Growing up in South Jamaica, Queens, I lived with the constant anxiety that my family might fall into homelessness. My mother had my siblings and I take trash bags full of our clothing to school with us, just in case we came home to find an eviction notice on our door.
During the pandemic, many New Yorkers are living with this same fear. While an eviction moratorium continues to protect most renters throughout the five boroughs for the time being, some of the most vulnerable people in our city are still not afforded that peace of mind.
The City’s Department of Housing Preservation and Development (HPD) issued 95 vacate orders for illegal dwellings between March and October last year. The tenants living in these dwellings, often basement apartments, are predominantly immigrants or those living on the economic margins of society, with few other options. Many of them end up homeless once they are evicted.
But there is no need to put vulnerable tenants out on the street because there is no need for their apartments to remain illegal. We already have a blueprint for ensuring people can stay in these dwellings–and there has never been a better time to follow it.
In 2019, Mayor de Blasio signed Local Law 49, which created a pilot program in East New York that allowed homeowners of certain one- and two-family dwellings to convert their basements into legal, affordable dwellings. The City offered low- or no-interest loans to eligible homeowners to help them bring these spaces up to code. Now we should take that program citywide.
Unfortunately, very few basement dwellings are compliant with building or fire codes, meaning tenants are forced to live in poor, and sometimes dangerous, conditions. By bringing these units out of the regulatory shadows with simple upgrades, the City can drastically increase the supply of direly needed affordable housing — estimated at more than 100,000 units — while helping homeowners earn extra income.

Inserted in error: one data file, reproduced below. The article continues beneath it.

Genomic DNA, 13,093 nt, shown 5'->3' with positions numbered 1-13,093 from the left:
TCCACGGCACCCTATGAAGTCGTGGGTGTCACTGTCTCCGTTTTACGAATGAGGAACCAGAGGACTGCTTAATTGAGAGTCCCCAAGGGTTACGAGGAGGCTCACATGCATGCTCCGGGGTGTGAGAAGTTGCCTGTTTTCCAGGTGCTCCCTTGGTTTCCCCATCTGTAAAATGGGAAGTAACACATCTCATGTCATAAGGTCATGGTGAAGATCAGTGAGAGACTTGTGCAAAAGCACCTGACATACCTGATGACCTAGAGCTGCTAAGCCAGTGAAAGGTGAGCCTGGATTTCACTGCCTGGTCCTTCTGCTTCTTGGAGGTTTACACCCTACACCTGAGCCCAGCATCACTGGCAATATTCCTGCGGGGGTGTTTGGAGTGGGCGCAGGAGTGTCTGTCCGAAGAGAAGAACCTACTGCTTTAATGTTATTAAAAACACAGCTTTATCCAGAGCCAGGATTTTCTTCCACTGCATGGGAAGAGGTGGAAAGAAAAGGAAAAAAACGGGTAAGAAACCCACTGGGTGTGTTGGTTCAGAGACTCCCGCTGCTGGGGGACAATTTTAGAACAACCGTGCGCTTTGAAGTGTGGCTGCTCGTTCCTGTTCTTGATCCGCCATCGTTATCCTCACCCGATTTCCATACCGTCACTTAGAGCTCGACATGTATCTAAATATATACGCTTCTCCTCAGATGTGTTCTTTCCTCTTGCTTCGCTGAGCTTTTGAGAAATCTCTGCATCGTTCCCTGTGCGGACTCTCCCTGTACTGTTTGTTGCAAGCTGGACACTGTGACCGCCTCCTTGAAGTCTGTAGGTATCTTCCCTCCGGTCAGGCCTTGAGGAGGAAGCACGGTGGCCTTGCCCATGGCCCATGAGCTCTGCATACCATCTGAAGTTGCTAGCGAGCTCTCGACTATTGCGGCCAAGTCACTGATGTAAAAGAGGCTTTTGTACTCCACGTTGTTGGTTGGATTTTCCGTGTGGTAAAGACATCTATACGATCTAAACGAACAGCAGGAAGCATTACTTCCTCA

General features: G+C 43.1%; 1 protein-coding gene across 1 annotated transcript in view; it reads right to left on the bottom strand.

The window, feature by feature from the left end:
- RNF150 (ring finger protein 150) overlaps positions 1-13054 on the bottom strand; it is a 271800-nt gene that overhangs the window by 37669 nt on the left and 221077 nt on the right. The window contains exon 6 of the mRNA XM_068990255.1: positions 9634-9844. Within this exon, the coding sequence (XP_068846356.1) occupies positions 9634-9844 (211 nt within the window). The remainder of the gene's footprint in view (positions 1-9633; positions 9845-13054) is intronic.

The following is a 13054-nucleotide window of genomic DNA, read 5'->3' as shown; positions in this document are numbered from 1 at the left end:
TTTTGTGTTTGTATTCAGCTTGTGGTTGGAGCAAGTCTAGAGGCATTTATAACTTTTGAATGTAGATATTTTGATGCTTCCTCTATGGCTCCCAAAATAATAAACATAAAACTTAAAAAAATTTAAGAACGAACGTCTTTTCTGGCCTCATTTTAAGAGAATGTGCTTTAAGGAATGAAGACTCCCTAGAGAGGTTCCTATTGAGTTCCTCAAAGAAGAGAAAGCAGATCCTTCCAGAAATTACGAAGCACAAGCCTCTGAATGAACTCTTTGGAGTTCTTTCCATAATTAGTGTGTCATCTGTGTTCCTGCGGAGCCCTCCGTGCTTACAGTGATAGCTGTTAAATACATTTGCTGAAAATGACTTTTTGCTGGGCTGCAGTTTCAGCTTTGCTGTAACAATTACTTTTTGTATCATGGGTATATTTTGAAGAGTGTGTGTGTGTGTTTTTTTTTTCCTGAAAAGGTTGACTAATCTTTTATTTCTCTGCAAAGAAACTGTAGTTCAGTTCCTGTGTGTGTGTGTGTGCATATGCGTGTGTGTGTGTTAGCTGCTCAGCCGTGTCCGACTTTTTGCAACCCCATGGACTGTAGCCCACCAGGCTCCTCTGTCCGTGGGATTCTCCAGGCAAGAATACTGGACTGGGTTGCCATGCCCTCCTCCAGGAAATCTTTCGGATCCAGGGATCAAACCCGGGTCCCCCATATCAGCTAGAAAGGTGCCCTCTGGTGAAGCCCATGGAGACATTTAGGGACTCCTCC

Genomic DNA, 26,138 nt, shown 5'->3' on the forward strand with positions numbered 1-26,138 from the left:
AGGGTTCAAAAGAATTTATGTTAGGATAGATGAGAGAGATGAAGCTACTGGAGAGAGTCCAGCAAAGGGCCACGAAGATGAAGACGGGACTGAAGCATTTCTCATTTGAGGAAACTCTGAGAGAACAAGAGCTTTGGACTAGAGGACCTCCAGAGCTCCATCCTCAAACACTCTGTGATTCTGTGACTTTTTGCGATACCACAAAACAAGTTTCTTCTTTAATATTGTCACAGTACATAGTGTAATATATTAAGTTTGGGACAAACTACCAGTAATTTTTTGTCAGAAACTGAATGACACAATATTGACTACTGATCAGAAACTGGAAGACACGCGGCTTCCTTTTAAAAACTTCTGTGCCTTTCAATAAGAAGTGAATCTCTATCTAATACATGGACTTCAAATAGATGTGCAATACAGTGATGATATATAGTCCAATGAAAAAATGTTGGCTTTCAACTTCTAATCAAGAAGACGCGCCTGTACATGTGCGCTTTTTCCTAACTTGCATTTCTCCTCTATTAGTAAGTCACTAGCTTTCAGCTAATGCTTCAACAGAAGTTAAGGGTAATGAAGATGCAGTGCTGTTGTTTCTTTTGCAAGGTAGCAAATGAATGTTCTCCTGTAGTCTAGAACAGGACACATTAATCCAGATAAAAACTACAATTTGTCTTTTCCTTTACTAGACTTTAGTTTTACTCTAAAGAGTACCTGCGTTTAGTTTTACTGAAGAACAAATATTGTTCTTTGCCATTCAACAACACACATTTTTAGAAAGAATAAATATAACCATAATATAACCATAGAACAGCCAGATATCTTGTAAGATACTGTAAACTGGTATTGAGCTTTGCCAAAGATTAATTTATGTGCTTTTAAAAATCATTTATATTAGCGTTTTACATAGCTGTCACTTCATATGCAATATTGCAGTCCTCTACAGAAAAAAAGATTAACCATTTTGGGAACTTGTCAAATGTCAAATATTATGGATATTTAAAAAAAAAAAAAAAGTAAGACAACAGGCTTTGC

Unfortunately, the City cut the program’s funding down to almost nothing in the last fiscal year, as part of a series of COVID-induced budget cuts. That is exactly the kind of cut we cannot afford during a crisis.
I am glad the City Council has recently acted to extend program deadlines for the East New York basement conversion pilot, and I commend Council Member Darma Diaz for leading that effort. In addition to ensuring we protect the funding for the program as well, we should also loosen some of the requirements for dwellings without compromising the safety of tenants as well as expand the program citywide.
Such steps could include lowering the required ceiling height of existing units to 7 feet from 8 feet, which is in line with the International Building Code recommendations, and amending fire and building codes so that they are aligned on issues such as window size. We can also waive parking requirements for sub-grade units. If we do these things, we will open many more units to become legal housing.
Just as we don’t want to unfairly penalize tenants already living in basement apartments, we shouldn’t punish homeowners who undertook conversions to make these units more habitable. That is why the City should also consider an amnesty program to grandfather-in landlords who have already done unauthorized work to upgrade their basements into dwellings.
Units that have been converted should still be vetted by regulators to ensure compliance with building and fire codes. But creating comprehensive changes to our City’s regulatory approach to basement dwellings, given the exigencies we face during the pandemic, would also create greater clarity for homeowners and tenants alike.
A new bill introduced by Assembly Member Harvey Epstein and Senator Pete Harckham would legalize these and other accessory dwellings statewide, and direct the New York State Division of Housing and Community Renewal to create a financing program to help low- and moderate-income homeowners with conversions of basements, attics and garages. The State Legislature must prioritize passage of this bill as well.
If we are committed to an equitable recovery, it is time to get creative and smart about creating more legal affordable housing. No one should live in fear of returning home to an eviction notice — especially if common sense laws can prevent it.